BIBO stability stands for bounded input, bounded output stability. BIBO stablity is the system property that any bounded input yields a bounded output. This is to say that as long as we input a signal with absolute value less than some constant, we are guaranteed to have an output with absolute value less than some other constant.
In order to understand this concept, we must first look more closely into exactly what we mean by bounded. A bounded signal is any signal such that there exists a value such that the absolute value of the signal is never greater than some value. Since this value is arbitrary, what we mean is that at no point can the signal tend to infinity, including the end behavior.
Now that we have identified what it means for a signal to be bounded, we must turn our attention to the condition a system must possess in order to guarantee that if any bounded signal is passed through the system, a bounded signal will arise on the output. It turns out that a continuous time LTI system with impulse response is BIBO stable if and only if
Stability is very easy to infer from the pole-zero plot of a transfer function. The only condition necessary to demonstrate stability is to show that the -axis is in the region of convergence. Consequently, for stable causal systems, all poles must be to the left of the imaginary axis.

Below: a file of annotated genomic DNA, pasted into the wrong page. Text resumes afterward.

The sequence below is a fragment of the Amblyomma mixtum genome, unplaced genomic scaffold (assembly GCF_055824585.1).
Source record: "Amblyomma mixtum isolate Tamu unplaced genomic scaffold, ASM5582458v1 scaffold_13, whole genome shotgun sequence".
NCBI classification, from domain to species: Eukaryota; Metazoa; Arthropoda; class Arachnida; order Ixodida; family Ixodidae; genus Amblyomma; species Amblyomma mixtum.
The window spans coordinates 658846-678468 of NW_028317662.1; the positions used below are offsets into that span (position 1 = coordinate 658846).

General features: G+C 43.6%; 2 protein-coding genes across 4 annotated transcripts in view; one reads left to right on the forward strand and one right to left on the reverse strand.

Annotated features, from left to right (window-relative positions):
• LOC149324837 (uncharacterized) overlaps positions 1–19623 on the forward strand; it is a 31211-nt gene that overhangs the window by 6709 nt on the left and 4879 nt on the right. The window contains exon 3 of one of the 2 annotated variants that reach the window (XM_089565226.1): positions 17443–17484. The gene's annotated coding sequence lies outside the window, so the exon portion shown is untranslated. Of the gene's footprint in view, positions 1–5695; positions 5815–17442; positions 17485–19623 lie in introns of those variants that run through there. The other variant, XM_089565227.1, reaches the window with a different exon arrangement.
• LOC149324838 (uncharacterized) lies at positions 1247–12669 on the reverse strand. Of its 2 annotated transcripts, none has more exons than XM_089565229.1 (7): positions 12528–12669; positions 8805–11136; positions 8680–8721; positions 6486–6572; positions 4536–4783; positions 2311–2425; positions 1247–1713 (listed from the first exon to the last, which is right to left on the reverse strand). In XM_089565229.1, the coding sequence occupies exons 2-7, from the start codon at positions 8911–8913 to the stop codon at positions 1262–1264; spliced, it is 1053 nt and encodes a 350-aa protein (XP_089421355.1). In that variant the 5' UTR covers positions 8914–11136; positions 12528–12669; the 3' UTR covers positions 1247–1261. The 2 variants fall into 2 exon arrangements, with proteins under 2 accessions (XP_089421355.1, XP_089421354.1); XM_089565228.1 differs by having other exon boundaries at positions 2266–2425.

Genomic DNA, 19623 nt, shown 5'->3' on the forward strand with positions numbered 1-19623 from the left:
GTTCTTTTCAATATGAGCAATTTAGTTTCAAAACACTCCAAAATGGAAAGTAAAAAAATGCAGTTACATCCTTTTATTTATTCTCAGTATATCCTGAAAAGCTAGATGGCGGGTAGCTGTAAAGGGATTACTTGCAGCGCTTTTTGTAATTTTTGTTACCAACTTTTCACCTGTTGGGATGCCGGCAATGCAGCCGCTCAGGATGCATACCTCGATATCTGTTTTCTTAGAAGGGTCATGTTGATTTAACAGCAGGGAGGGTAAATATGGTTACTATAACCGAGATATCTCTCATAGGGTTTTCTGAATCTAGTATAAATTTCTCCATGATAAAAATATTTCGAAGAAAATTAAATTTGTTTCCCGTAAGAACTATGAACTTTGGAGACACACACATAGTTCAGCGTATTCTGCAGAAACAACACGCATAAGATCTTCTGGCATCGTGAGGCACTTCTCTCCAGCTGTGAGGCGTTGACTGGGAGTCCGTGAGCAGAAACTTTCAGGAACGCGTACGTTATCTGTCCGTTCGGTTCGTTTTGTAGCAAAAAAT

Bounded input bounded output stability, also known as BIBO stability, is an important and generally desirable system characteristic. A system is BIBO stable if every bounded input signal results in a bounded output signal, where boundedness is the property that the absolute value of a signal does not exceed some finite constant. In terms of time domain features, a continuous time system is BIBO stable if and only if its impulse response is absolutely integrable. Equivalently, in terms of Laplace domain features, a continuous time system is BIBO stable if and only if the region of convergence of the transfer function includes the imaginary axis.